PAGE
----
First Look: Apricot PicoBook Pro
A British icon is reborn in the shape of the PicoBook Pro - we take a brief look at the new netbook on the block.
In the past few months, netbooks have started to pop up nearly everywhere, with virtually every major manufacture offering their take on what Asus started with the Eee PC. As such, the announcement of each one has been getting slightly less interesting than the last.
Therefore, our ears pricked up when we heard that computer manufacturer Apricot was being resurrected and would be releasing a NetBook as its initial product. Apricot was a highly innovative British computer maker of yesteryear, so one would hope that a netbook bearing its name would be something interesting. This is indeed how it turns out, though perhaps not for the reasons that it would have liked.
The Apricot website refers to the PicoBook Pro, for such is it called, as a masterpiece - we're not so sure. (Confusingly, the box has a picture of the netbook, but is labelled Mini-note, which is what HP calls its netbook. This is not the same machine).
As you take it out of the box impressions were quite good the lid has a shiny piano black finish for a start. However, you'll quickly find that it's a demon for picking up really noticeable fingermarks.
The netbook is light at less than a kilogram, but at 38.7mm deep it's not particularly thin. The glossy finish doesn't extend to the battery, which you notice when it's closed and when opened, the finish is a dull matt coloured plastic.
Now while we're of course more concerned with the performance and usability of a device that just how it look, once opened you'll find that the Apricot is really no looker. The 8.9in display has a large angular bezel and the speaker grilles set next to the hinges are pretty terrible.
Spec wise, the Apricot is powered by the less fashionable Via C7- processor. The original Eee PC used an Intel Celeron processer and since then everyone has jumped onto the Atom bandwagon. We didn't have time to gain any impression of battery life so we'll have to return to that another time.
You'll find a USB port on either side, a VGA out on the left and a Ethernet port of the right. Headphone and microphone sockets are located on the front, as is an SD card slot, which is a convenient location. However, when I plugged in my headphones with the machine plugged into its power supply, I found that there was a loud and persistent buzzing, which didn't bode well for build quality.
Booting the machine up and you'll be confronted with Suse Linux, which even for the more technically minded is well, slightly geeky. As it booted for the first time, it asked for a couple of passwords to set things up. As it was a test unit that would be passed onto others, I kept the password basic and simple- and the OS complained at the simple word I had chosen.
Generally, I would say that the average user will find the full blown Linux install to be somewhat harder work than the friendly, more tailored versions of Linux that others such as Asus and MSI have gone with for their netbooks.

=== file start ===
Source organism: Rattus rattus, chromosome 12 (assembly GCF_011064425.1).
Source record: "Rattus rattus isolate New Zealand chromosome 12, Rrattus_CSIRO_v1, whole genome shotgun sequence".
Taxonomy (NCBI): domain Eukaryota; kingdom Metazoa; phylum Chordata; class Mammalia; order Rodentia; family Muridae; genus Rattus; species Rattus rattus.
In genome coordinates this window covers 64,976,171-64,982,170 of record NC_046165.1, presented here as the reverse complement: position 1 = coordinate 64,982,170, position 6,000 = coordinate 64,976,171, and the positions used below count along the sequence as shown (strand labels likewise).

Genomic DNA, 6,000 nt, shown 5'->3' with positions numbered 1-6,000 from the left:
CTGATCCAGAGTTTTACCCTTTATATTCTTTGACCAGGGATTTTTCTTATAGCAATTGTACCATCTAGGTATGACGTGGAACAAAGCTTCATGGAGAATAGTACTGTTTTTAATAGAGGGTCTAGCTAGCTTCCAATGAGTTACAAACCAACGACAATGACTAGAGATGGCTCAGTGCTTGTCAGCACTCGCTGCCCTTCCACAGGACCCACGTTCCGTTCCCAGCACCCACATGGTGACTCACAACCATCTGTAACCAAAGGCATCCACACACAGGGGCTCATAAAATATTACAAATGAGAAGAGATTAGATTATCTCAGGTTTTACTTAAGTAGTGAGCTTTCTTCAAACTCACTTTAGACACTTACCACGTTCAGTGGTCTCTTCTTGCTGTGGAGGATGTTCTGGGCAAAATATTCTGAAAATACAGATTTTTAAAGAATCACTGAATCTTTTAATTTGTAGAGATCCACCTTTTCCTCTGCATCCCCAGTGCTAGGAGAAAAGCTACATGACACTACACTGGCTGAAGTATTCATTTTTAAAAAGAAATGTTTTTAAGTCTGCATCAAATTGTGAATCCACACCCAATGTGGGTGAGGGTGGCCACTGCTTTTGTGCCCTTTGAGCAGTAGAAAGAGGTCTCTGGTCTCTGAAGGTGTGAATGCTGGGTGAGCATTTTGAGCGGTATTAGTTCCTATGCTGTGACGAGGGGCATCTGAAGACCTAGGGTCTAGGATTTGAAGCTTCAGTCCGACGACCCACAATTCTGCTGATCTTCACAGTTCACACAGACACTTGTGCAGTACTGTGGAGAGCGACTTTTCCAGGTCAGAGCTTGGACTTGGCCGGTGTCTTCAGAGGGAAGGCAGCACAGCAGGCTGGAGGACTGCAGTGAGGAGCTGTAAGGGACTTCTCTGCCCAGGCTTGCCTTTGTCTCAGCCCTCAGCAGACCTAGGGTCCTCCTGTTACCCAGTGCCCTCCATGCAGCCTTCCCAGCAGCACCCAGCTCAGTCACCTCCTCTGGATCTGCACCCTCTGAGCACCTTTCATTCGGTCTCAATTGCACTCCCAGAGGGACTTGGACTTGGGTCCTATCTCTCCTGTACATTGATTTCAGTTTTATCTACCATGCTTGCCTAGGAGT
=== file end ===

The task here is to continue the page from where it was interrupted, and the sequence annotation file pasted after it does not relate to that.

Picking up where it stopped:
The first thing I naturally tried to do was connect to the company wireless network, but while the Wi-Fi detected a whole host of networks it didn't pick up the one I normally connect to the first time I had seen this. Abandoning connecting to the internet in the short time I had with the machine, I decided that I would see if I could write this First Look review on the machine, which proved to be something of a challenge.
For a start, the trackpad and mouse buttons on this machine are the smallest I have ever used. While the small trackpad is less of an issue to move across the 1,024 x 600 resolution screen, there is simply no excuse for the atrocious mouse buttons. The small plastic buttons have virtually no travel at all, are uncomfortable, and requires a firm press on the edges of each notebook to get any response at all. Very poor.
The keyboard itself is not much better, with keys that are two small and have far too much flex in them. Unforgivably, there's no shift key on the right either and in combination with the track pad buttons I quickly abandoned writing on the machine itself. I've typed faster on mobile phones.
This is a first look, rather than a full review I found myself rather bemused by the Apricot Pico Pro. It's unattractive, has dubious build quality, runs an operating system that will not appeal to many users and is all but impossible to type on.
They say that first impressions count and on that basis I can't recommend the Pico Pro. With a wealth of netbooks currently on the market, Apricot is going to have to do a lot better than this if it's to get far with this new venture.
If there’s one thing we can say about the Apricot PicoBook Pro, is that it’s no Apple. Its deficiencies in the looks department and the challenges of its Linux OS could all be forgiven were it not for the simply atrocious keyboard, and mouse buttons. With so much netbook choice on the market we’d look elsewhere.
Four cyber security essentials that your board of directors wants to know
The insights to help you deliver what they needDownload now
Data: A resource much too valuable to leave unprotected
Protect your data to protect your companyDownload now
Improving cyber security for remote working
13 recommendations for security from any locationDownload now
Why CEOS should care about the move to SAP S/4HANA
And how they can accelerate business valueDownload now